Tags that use batteries as a partial or complete source of power to boost the effective operating range of the tag and to offer additional features over passive tags, such as temperature sensing.
The ability to address bits, fields, files or other portions of the storage in a tag.
Automatic Identification and Data Capture - covering Barcode, RFID, SmartMedia, Biometrics
The orientation of the tag in relationship to the reader.
A device that conducts electromagnetic energy. In RFID, an antenna radiates energy in the radio frequency spectrum to and from the RFID tag.
A non-profit US organisation which led the development of a global network for tracking goods, that pioneered the development of an Internet-like infrastructure for using RFID to track goods globally.
The broad term which encompasses bar coding, RFID, and other electronic technologies that electronically identify and track goods.
A standard method of identifying items based on lines of varying widths and spacing that are visually read by a scanner. The UPC bar code standard provides a way of identifying manufacturers and product categories. Other types of bar codes are used for shipping and other kinds of item identification. See also Scanner and Universal Product Code (UPC).
In RFID, a tag that can be read or written from either side.
The amount of information that can be programmed into a tag. This may represent the bits accessible to the user or the total number including those reserved to the manufacturer e.g. parity or control bits.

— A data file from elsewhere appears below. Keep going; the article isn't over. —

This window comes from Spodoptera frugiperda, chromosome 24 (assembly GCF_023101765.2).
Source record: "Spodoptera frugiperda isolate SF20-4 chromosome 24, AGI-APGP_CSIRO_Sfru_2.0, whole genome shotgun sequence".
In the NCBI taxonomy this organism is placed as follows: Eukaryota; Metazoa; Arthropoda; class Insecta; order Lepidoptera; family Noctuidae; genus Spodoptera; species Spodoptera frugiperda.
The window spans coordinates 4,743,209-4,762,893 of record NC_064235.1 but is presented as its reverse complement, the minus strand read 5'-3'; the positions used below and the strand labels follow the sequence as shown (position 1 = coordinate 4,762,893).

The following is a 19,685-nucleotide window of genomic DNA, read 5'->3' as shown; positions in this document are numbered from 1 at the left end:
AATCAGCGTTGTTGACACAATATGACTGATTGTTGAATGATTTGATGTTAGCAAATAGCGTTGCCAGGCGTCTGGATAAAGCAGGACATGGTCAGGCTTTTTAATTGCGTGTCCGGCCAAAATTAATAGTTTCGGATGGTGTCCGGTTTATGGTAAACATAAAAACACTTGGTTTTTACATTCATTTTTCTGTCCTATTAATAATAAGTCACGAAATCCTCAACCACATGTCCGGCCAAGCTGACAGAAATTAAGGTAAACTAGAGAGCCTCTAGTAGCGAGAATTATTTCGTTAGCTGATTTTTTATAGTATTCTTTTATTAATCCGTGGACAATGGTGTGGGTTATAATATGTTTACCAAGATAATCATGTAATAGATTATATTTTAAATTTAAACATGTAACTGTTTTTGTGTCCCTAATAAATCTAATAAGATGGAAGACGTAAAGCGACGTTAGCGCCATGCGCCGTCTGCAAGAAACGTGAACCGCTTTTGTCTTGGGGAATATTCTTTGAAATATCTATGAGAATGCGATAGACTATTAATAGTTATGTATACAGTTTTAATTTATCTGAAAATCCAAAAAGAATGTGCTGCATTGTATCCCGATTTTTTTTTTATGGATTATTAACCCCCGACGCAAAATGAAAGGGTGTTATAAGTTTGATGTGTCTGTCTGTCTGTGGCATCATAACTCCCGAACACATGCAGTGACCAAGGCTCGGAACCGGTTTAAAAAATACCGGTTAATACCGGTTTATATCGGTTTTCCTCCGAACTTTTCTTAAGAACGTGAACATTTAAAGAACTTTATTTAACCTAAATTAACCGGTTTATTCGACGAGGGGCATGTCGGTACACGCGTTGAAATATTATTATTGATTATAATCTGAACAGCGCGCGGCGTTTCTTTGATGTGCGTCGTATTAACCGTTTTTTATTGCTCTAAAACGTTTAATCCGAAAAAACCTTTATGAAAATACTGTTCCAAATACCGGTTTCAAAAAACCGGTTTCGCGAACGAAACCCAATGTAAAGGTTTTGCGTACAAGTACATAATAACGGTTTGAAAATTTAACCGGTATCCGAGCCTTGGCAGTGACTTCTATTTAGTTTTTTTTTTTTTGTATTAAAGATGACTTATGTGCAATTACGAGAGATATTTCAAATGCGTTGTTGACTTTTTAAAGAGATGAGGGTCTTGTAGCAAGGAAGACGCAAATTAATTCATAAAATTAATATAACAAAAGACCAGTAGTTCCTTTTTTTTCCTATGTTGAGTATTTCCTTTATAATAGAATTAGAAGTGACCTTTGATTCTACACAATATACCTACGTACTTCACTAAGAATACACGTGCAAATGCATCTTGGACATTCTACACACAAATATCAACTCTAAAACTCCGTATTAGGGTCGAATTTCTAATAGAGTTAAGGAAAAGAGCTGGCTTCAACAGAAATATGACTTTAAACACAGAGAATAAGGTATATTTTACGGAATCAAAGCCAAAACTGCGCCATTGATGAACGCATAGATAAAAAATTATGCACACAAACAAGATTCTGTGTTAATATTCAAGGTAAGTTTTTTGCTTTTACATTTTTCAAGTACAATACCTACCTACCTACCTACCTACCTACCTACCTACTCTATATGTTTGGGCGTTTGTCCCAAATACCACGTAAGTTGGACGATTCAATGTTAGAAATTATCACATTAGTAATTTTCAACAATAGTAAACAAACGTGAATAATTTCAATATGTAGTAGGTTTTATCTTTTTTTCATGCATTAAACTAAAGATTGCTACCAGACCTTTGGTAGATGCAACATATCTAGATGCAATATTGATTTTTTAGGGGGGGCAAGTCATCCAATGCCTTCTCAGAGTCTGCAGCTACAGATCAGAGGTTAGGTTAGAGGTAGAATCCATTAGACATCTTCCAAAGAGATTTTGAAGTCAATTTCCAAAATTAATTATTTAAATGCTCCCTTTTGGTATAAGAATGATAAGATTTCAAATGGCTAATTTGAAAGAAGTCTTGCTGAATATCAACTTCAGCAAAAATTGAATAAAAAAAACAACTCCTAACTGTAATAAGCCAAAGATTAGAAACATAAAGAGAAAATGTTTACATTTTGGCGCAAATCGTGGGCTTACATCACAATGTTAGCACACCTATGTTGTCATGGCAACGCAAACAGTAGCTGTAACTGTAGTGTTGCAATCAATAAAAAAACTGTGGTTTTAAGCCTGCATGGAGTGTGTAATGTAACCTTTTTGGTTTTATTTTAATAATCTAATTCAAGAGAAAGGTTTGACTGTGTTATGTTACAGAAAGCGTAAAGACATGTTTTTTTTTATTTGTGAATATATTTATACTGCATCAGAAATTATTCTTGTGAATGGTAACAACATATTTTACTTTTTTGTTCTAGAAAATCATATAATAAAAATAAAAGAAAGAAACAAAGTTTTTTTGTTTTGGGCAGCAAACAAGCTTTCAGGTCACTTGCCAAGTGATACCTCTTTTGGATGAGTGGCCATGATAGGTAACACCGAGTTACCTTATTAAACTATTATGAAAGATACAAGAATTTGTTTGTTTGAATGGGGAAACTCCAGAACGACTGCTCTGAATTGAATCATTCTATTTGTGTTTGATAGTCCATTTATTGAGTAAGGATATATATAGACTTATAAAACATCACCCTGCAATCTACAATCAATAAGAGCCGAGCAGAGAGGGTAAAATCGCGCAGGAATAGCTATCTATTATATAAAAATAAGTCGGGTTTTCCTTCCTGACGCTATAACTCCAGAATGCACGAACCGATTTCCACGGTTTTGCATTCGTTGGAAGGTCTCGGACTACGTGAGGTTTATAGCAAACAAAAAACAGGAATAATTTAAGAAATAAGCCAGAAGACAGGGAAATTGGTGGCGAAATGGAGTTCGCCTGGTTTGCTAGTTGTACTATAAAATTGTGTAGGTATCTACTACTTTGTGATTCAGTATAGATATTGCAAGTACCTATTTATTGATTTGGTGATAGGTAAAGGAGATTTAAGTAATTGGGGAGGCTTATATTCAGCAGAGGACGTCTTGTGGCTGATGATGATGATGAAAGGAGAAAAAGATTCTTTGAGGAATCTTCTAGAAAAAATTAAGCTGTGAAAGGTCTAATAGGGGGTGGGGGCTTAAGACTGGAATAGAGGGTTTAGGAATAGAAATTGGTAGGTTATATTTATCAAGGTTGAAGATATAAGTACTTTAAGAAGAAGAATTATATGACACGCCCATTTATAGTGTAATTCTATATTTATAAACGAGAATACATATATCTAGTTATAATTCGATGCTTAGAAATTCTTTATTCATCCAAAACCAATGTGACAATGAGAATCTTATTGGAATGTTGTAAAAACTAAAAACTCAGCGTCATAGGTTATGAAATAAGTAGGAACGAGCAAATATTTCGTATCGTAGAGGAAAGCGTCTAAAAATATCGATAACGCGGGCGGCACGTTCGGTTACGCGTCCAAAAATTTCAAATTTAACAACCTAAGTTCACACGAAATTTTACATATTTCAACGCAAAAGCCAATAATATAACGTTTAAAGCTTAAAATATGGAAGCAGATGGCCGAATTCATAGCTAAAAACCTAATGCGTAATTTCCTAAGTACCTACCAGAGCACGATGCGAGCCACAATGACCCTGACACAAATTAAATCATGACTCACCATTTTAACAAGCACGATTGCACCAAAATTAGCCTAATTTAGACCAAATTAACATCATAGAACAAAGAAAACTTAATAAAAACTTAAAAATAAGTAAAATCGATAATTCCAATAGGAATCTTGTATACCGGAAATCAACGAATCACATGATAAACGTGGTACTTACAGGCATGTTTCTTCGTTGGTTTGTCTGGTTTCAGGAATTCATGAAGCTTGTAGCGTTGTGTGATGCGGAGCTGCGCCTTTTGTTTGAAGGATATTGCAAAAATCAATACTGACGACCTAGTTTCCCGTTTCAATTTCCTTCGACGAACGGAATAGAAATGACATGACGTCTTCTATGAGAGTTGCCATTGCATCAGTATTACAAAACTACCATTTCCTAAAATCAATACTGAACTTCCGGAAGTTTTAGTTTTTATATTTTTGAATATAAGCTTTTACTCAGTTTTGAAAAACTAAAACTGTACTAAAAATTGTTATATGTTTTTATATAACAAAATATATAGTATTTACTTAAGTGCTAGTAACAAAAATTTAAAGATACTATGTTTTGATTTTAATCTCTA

Region of the scanner field in which a tag will operate.
A system in which relevant data regarding the attributes of the object is stored in a common data base, accessible via data link by referencing the individual ID code. It usually refers to a system under the control of a single owner or authority.
Contactless smart card
The term Contactless smart card refers to identification cards (for example, some credit cards) that do not need to make contact with the reader to be read, or swiped in a special slot. This capability is implemented using a RFID tag in the card; the intent is to provide the user with greater convenience by speeding checkout or authentication processes.
Data Transfer Rate
The rate at which data are transferred between the reader and a tag, generally measured in bits per second (bps).
An RFID reader used on a desktop, often connected by USB to a PC.
High Gain antennae provide more power to the tag if the tag is in the direction of the antennaâ€™s main beam.
The international organization responsible for administering bar code standards.
Electronic Product Code (EPC)
An identification standard created by the Auto-ID Center that provides additional information to existing bar codes. The EPC can identify manufacturers, product categories, and individual items. See also Auto-ID Center and Bar Code.
EPC Discovery Service
A service from the EPCglobal Network that allows companies to search for every reader that has read a particular EPC tag. See also EPCglobal.
EPC Information Service
A network infrastructure of the EPC Network that allows companies to store EPC data in secure databases on the Web. Companies can set the level of information access for different types of organizations, from supply chain providers to manufacturers, to everyone.